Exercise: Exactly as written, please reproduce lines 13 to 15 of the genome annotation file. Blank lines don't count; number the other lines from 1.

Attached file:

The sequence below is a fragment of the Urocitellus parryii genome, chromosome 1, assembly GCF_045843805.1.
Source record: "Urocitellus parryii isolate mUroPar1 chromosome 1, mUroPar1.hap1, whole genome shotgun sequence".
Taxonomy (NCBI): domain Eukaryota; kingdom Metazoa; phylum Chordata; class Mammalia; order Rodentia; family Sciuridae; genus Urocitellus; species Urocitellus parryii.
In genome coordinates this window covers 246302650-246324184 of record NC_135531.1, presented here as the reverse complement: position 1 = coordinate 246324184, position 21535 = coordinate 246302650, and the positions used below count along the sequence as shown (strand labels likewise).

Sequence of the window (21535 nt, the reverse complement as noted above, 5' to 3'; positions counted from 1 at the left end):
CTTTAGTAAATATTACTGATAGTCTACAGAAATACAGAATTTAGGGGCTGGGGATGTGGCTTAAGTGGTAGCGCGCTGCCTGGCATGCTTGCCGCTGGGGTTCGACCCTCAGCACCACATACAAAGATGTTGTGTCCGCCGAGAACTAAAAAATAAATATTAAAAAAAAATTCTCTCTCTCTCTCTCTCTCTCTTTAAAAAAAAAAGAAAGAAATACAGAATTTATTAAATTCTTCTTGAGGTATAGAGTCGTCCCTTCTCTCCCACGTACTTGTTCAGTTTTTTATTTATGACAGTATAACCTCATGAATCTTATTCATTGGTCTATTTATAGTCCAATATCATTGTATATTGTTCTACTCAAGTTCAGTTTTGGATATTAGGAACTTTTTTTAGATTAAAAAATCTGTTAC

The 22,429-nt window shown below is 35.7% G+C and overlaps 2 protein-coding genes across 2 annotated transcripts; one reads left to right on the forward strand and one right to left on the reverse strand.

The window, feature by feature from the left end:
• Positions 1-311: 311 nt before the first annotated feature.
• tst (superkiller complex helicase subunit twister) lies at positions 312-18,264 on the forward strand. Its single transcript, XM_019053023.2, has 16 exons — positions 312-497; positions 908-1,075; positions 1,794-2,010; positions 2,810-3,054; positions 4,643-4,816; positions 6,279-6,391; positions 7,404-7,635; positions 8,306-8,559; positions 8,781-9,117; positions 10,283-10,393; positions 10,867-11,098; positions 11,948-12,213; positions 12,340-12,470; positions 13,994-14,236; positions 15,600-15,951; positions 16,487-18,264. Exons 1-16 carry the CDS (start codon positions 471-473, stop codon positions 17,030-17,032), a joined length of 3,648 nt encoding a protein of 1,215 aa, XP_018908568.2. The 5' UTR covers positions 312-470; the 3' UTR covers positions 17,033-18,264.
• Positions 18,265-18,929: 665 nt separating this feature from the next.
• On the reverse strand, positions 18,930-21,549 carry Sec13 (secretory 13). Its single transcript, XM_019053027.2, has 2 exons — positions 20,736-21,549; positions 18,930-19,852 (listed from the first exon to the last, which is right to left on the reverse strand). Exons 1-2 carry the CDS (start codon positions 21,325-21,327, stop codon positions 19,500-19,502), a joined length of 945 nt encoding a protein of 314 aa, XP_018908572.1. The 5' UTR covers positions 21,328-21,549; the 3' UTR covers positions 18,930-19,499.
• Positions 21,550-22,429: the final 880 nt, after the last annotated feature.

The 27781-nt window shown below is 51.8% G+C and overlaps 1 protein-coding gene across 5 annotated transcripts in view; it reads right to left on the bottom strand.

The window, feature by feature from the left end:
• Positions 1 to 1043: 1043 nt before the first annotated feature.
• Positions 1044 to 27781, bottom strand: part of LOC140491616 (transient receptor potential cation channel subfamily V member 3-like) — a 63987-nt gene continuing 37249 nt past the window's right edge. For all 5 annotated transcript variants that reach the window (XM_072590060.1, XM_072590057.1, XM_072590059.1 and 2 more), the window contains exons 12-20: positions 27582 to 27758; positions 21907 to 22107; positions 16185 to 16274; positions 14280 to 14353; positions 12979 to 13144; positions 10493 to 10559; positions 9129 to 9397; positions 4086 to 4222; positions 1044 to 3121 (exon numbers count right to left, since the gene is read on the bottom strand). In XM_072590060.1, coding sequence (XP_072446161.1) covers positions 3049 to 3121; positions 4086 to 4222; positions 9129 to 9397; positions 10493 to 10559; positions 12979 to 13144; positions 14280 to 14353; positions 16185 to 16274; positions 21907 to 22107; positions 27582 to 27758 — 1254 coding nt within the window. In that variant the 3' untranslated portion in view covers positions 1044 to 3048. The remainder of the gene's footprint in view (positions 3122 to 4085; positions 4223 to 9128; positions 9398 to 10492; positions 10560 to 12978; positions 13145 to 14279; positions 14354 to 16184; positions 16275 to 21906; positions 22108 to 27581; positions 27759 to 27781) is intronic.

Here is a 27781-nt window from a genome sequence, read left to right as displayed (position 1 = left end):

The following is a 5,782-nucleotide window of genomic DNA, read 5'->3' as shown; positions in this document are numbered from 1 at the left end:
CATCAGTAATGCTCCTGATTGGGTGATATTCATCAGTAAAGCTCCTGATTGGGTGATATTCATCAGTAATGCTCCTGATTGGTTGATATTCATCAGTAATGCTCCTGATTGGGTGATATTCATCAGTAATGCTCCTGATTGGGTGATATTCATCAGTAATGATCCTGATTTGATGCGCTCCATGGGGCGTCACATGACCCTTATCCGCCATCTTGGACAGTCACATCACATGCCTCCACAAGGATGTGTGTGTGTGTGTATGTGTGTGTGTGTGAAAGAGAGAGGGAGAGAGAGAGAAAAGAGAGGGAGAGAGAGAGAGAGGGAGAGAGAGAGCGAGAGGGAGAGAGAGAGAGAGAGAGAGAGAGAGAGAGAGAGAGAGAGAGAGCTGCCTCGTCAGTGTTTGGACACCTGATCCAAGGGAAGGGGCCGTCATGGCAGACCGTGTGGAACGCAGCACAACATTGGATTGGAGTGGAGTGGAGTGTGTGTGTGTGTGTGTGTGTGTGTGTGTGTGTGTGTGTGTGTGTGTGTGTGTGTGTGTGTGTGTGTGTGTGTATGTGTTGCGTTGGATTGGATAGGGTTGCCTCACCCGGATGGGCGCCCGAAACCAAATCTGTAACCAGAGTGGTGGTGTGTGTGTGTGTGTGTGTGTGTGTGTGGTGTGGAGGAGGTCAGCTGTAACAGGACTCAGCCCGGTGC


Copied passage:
• Positions 21,550-22,429: the final 880 nt, after the last annotated feature.

The 27781-nt window shown below is 51.8% G+C and overlaps 1 protein-coding gene across 5 annotated transcripts in view; it reads right to left on the bottom strand.

The window, feature by feature from the left end: